At the same time this show aired it’s season finale, Shia Labeouf (in partnership with his creative partners Rönkkö & Turner) released green screen footage of him going on a long rant. I happened to find this footage right before the wave hit. As with most of my ideas, I can’t really explain how it came to fruition, but I knew I wanted to incorporate Big Time in Hollywood, FL. I thought, why not put him in a QVC or Home Shopping Network setting where he’s trying to sell you something? From there, I started allocating Creative Commons assets to use in the video and got into Photoshop to start putting all the graphics together. I decided to go with a VHS film-look (sourced from creating layers from my own VCR) so that I could render it in low resolution and get the video rendered quicker. I did the entire edit in about 30 minutes and due to it’s smaller file size, I was able to upload it on my poor up-time connection rather quickly.
Once I published it on YouTube, I tweeted out to Lenny from my personal account and then tweeted it on my UDCM Twitter with the hashtag #BigTimeHollywoodSeason2. What happened next was a tidal wave of unexpected Twitter love.
The first share was from the official Big Time In Hollywood, FL Twitter account.
— BigTimeInHollywoodFL (@bigtimecc) June 2, 2015
Second, came Jon Bass, Del Plimpton of Big Time In Hollywood, FL.
— Jon Bass (@thejonbass) June 2, 2015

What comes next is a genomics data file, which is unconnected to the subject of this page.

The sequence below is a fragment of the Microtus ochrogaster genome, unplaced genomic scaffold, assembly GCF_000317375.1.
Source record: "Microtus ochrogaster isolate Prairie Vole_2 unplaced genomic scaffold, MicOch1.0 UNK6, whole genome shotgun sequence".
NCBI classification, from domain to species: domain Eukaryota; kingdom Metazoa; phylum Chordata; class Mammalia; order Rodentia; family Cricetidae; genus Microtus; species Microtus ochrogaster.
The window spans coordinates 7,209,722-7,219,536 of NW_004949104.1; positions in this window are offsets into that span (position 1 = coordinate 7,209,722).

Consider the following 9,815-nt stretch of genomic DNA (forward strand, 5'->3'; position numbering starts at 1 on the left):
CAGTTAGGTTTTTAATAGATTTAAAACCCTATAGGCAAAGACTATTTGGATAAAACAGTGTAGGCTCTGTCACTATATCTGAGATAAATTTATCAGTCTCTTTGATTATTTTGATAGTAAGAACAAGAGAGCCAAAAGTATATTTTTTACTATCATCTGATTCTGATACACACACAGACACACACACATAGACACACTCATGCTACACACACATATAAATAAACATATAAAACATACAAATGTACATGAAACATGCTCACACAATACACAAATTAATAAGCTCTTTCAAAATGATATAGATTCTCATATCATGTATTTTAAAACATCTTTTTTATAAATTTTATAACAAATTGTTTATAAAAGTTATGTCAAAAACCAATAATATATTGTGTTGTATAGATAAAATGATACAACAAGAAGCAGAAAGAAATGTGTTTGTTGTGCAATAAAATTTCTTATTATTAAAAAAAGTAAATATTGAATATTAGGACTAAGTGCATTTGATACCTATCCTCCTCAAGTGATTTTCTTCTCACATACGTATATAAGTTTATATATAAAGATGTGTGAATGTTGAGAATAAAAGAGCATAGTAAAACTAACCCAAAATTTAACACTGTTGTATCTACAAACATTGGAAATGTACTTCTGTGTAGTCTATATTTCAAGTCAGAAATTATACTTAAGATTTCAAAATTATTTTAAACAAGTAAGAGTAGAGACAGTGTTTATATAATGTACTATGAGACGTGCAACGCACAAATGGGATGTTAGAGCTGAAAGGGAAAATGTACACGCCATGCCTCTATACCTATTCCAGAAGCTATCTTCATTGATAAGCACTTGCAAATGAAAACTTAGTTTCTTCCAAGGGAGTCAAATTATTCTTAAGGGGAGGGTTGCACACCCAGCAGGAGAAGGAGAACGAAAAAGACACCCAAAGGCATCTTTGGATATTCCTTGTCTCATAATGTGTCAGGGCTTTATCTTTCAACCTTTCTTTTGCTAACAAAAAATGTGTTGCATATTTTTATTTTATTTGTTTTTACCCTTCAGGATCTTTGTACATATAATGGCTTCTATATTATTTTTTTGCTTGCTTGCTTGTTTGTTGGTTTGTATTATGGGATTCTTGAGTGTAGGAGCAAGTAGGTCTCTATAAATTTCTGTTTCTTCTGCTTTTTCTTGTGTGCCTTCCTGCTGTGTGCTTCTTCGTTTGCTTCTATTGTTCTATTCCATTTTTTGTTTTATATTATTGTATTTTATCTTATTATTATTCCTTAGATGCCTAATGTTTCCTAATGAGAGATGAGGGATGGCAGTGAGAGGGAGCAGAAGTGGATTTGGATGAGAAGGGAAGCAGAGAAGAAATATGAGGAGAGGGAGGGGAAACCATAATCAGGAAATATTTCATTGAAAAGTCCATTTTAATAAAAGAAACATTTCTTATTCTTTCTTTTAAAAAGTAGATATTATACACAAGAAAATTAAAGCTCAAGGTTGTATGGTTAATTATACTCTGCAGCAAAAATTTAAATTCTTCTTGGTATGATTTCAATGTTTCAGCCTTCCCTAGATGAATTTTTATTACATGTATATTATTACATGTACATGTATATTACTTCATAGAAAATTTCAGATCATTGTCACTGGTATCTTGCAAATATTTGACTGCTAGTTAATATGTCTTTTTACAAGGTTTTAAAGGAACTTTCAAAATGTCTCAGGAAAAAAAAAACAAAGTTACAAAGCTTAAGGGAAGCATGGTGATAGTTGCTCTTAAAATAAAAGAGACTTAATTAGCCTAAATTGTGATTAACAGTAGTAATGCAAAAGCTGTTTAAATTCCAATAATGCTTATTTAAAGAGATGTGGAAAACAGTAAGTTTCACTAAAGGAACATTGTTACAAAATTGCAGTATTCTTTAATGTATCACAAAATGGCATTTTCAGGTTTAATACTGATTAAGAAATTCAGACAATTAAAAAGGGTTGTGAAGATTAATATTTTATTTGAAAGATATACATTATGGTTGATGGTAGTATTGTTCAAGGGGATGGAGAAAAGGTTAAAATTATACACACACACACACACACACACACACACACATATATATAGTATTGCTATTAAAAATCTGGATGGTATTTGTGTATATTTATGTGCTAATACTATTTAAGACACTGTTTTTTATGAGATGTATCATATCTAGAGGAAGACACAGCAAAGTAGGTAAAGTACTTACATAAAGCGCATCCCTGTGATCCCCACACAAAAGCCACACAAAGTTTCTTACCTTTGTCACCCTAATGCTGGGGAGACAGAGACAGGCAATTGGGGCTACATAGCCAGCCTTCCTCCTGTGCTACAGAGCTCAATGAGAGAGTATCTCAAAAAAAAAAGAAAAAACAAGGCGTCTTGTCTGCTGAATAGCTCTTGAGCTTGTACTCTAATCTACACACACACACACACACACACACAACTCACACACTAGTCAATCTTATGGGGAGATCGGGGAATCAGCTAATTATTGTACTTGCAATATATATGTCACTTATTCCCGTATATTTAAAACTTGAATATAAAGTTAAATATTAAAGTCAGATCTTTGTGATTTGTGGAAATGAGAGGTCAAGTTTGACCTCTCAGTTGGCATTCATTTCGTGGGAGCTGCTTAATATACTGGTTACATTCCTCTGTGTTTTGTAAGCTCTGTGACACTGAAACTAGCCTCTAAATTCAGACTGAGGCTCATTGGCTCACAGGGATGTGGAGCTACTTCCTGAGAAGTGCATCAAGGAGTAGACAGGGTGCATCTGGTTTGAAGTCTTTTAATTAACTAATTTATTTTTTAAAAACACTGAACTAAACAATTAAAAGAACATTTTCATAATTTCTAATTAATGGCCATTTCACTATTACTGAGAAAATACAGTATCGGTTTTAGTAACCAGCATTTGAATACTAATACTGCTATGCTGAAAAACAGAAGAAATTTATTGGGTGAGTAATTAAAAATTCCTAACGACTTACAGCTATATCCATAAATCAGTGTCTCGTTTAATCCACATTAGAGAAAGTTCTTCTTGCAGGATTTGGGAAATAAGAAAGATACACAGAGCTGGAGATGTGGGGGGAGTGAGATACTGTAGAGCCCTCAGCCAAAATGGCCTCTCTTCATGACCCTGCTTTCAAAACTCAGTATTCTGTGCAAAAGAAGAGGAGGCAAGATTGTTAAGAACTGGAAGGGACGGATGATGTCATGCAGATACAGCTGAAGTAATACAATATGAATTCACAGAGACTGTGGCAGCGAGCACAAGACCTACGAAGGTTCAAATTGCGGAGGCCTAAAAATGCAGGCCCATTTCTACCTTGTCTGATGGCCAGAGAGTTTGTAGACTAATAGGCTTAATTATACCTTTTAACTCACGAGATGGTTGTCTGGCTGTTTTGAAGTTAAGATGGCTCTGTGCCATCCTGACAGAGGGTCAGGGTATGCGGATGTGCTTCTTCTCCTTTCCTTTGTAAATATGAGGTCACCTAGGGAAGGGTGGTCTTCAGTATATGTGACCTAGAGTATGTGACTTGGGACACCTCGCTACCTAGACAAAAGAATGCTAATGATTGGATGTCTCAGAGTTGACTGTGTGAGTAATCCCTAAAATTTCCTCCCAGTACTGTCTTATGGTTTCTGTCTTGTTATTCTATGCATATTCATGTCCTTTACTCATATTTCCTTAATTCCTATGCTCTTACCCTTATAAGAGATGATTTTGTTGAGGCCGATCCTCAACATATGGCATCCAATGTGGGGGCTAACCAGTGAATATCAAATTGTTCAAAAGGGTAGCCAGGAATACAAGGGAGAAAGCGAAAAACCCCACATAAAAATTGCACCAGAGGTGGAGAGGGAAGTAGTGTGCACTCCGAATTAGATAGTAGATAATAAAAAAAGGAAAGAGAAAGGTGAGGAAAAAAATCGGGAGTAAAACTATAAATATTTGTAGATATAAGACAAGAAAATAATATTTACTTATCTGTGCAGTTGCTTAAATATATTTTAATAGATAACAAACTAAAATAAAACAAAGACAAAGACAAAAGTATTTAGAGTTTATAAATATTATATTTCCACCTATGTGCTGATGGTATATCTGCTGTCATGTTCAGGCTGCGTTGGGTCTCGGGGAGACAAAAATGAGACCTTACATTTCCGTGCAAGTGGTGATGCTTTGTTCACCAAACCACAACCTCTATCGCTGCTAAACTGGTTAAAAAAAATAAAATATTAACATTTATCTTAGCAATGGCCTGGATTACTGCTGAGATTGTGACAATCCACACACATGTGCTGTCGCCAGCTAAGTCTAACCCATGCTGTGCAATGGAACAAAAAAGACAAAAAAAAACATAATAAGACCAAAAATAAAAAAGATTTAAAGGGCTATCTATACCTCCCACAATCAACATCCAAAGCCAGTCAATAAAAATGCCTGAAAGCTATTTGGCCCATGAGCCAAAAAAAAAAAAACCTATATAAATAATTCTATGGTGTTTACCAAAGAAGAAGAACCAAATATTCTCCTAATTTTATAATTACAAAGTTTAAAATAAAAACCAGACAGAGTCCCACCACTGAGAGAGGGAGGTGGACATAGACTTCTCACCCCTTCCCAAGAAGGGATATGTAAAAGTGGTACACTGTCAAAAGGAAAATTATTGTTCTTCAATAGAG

Then, the Senior Producer at the Howard Stern Show, Jason Kaplan, shared my video!
— Jason Kaplan (@Siriusjay) June 2, 2015
Finally, Lenny Jacobson, of Big Time In Hollywood, FL, shared it and linked to me!
— Lenny Jacobson (@Lennyjacobson) June 2, 2015
Needless to say, I was extremely overwhelmed and humbled at the same time. I happened to catch a Periscope (Twitter’s live Broadcasting App) of Lenny Jacobson and he personally thanked me for creating this, stating, “Whatever you want, you got it. If you fly out to LA, you can hang out with all of us and we’ll buy you a beer. You can even have Del’s shorts if you want. No, never-mind, those are in wardrobe.” He also stated that this video made it’s rounds in a Comedy Central e-mail, so that made me happy. If I could have saved that Periscope, I would have; it was a pretty surreal moment. Getting a follow request from him and the shows co-creator, Alex Anfanger, was just the cherry on top of all of it.
I tried following the trail of retweets and was just shocked at the people sharing this: actors, celebrities, major television producers, and several fans of the show. The video jumped up to 3000+ hits in one day, which is a rarity. I’ve only created one mildly viral video that hit about 20,000 views and then just dropped. I think YouTube or Google hates me.
Achieving Relevancy – Content Is King
It may seem silly to some, but this was a major achievement for me in the world of creating. I get local recognition from time to time and I have access to have my shorts shared at local showcases and comedy events, but this Twitter sharing event created a ripple that I’d never been able to achieve; that feeling was addictive. In a world where we are all fighting for relevance, I felt relevant for a week. For a week, I was able to convert the grain of sand that UDCM was, into a solid rock in the world of comedy when Comedy Central shared my content.
The secret is really not a secret at all. In fact, Matt Cutts of Google has been saying it forever: Content is King! The secret to becoming relevant when you are barely a blip on the radar is staying on top of what’s going on in the world you are trying to be seen in. Do I think this is going to push me into the world of creating for TV yet? No. But it is something that has sparked me to continue this fight to be relevant and to get my voice out there.
Although I’ve written recently about hanging it up for the rest of the year, I’m not giving up. Not yet.